otaim dam alam
ataim dam alam
Is it Myosotis scorpioides ?
ne m’oubliez mye in Old French
vergiz min niht in Middle High German
forget me not ?
The flower came to be called “forget-me-not” in English, but not before the mid-sixteenth century, when it was borrowed from the Old French. The herbalist John Gerard gave no vernacular name for the plant known to him as Myosotis scorpioides, but designated it by the book name “scorpion grass,” shared with another Mediterranean species in the bean family (Scorpiurus sulcatus), whose coiled pods resembled a scorpion’s tail (see image). (This “scorpiurus” was identified with the “skorpioides” of Dioscorides, recommended for the scorpion-smitten; De Materia Medica, Book IV, 195.)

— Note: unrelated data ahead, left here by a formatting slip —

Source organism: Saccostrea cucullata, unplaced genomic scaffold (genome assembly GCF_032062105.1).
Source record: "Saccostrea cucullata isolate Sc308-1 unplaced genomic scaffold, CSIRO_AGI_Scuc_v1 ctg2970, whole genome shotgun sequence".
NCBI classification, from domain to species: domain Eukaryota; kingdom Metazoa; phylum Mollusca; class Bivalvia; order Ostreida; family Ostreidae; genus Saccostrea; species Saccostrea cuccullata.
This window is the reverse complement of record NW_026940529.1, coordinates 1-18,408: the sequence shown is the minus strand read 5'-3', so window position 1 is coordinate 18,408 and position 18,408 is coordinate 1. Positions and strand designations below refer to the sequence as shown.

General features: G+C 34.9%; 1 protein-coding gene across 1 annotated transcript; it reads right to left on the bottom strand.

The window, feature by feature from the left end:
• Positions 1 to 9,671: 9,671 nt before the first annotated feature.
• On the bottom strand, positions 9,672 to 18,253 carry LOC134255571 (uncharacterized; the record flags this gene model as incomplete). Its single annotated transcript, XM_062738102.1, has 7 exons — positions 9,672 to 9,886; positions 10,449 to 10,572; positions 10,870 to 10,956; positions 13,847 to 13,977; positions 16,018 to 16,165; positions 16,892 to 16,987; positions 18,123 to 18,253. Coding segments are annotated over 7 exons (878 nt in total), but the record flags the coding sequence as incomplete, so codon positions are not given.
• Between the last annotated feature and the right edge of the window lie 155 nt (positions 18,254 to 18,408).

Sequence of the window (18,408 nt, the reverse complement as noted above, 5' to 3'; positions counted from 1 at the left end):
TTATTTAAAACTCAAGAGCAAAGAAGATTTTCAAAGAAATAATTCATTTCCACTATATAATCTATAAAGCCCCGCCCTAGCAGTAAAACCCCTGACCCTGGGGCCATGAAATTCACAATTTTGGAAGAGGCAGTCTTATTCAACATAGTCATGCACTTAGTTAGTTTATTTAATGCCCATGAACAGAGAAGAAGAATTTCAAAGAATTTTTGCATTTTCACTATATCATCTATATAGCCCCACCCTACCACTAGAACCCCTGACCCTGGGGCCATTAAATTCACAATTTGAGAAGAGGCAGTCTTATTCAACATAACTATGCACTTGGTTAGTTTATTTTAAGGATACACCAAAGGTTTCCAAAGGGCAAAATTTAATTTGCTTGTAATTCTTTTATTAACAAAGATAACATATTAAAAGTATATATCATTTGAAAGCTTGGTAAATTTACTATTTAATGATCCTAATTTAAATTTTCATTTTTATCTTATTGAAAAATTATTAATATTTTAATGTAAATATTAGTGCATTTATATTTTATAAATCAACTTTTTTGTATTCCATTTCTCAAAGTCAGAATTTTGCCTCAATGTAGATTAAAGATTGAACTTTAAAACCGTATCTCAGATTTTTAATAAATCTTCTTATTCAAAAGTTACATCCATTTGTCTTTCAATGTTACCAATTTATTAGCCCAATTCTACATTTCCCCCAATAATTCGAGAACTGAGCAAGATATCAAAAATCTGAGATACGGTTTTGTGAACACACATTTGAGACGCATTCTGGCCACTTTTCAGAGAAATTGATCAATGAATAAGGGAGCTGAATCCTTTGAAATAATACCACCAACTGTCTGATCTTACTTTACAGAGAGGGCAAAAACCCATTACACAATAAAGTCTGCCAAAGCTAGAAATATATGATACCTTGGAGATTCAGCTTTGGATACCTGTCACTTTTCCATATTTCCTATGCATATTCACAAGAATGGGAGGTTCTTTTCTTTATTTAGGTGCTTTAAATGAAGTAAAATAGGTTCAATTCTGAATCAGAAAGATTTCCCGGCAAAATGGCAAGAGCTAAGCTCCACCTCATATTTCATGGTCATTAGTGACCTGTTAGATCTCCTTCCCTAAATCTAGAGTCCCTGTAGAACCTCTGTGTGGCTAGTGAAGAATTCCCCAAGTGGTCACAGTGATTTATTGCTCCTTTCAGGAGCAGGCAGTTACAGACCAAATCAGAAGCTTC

The curved cymes of the boraginaceous forget-me-not were similarly suggestive, and the same name was applied. (The Greek botanical name of this genus of some fifty species means “mouse ear” and refers to the shape of the leaf. Myosotis scorpioidesis also known as M. palustris, or swamp forget-me-not, because of its preference for wet places.)
Forget-me-nots seem to have had a purely symbolic significance; Hildegard of Bingen deems them neither hot nor cold, having no medicinal or other use, and doing more harm than good if eaten (Physica, CXXIV).
otaim dam alam
o removed in front of any label as obsolete
m =abbreviation for anything that is needed to complete the word. For example abbrm.
dam then is abbrev. for daiin, which is a key word for herba
taim.. dam.. alam.. -> item herba aralea